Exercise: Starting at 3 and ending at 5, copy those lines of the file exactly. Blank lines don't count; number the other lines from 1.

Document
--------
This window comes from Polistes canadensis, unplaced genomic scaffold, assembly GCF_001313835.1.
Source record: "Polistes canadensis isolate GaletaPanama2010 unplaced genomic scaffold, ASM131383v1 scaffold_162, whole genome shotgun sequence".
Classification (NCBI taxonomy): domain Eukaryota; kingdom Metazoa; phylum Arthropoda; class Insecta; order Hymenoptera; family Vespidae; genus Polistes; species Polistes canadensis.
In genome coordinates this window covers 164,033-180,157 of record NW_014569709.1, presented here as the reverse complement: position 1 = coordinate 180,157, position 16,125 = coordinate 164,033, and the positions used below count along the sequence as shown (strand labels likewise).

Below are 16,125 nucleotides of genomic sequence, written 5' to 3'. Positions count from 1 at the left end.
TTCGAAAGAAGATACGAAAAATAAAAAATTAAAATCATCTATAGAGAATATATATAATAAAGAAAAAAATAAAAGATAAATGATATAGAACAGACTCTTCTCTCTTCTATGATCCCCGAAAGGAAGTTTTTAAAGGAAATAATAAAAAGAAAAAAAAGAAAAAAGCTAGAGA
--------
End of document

Classification (NCBI taxonomy): domain Eukaryota; kingdom Metazoa; phylum Arthropoda; class Insecta; order Hymenoptera; family Vespidae; genus Polistes; species Polistes canadensis.
In genome coordinates this window covers 164,033-180,157 of record NW_014569709.1, presented here as the reverse complement: position 1 = coordinate 180,157, position 16,125 = coordinate 164,033, and the positions used below count along the sequence as shown (strand labels likewise).

Below are 16,125 nucleotides of genomic sequence, written 5' to 3'. Positions count from 1 at the left end.